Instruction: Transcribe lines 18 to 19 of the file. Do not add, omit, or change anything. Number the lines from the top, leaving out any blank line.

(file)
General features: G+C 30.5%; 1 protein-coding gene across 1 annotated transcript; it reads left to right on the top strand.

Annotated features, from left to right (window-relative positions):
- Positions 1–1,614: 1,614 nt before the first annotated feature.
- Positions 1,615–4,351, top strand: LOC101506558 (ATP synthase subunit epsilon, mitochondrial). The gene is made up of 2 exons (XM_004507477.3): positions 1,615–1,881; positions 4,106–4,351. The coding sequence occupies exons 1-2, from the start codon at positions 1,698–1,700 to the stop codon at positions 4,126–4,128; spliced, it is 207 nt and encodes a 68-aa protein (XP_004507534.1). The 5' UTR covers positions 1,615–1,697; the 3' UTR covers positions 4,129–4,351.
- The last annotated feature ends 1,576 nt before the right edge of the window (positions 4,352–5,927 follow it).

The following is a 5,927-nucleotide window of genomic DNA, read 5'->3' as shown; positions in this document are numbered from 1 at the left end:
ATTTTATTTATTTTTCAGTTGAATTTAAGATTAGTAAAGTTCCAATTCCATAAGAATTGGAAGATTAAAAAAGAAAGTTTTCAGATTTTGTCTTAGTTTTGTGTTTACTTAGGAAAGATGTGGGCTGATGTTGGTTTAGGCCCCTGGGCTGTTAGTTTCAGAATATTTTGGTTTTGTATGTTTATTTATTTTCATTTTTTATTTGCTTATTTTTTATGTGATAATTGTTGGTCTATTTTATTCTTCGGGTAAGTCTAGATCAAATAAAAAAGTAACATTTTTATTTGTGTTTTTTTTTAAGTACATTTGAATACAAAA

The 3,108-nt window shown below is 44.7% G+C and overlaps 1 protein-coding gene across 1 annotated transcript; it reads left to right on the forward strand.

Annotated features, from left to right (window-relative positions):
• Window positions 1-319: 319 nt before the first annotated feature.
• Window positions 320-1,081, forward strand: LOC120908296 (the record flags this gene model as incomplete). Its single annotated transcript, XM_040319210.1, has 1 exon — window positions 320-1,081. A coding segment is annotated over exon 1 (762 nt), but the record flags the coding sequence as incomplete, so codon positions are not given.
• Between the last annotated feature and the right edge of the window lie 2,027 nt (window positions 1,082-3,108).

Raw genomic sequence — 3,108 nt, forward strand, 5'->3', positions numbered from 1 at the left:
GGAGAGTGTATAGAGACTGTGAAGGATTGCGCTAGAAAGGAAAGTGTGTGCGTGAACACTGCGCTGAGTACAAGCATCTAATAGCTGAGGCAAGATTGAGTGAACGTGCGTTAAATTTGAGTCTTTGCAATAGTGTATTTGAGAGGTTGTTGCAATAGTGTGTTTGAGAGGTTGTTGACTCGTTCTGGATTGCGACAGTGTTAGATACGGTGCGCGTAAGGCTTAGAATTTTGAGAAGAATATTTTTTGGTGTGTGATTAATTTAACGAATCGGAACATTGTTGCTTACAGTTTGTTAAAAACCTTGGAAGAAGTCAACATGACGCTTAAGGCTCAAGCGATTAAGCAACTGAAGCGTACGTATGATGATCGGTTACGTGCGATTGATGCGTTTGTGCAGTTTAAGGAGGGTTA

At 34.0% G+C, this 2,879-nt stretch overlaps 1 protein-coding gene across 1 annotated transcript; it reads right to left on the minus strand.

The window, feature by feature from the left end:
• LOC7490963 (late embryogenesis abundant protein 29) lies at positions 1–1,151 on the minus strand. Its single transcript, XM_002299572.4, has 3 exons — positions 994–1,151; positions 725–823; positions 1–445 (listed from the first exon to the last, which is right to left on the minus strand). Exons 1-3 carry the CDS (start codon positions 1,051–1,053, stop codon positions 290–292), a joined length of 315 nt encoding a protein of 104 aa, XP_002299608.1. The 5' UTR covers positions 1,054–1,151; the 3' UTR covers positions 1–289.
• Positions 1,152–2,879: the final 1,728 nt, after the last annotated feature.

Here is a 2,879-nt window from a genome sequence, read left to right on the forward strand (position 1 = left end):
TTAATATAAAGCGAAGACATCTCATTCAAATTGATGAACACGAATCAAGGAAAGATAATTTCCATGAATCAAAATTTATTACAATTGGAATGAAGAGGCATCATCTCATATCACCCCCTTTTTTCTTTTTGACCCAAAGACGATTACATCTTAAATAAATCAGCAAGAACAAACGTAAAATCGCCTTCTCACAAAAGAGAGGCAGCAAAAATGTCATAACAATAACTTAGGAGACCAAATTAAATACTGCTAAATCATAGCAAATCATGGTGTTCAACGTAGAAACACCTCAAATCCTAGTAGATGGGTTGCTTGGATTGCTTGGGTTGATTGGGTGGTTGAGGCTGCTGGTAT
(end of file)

• Positions 1,152–2,879: the final 1,728 nt, after the last annotated feature.

Here is a 2,879-nt window from a genome sequence, read left to right on the forward strand (position 1 = left end):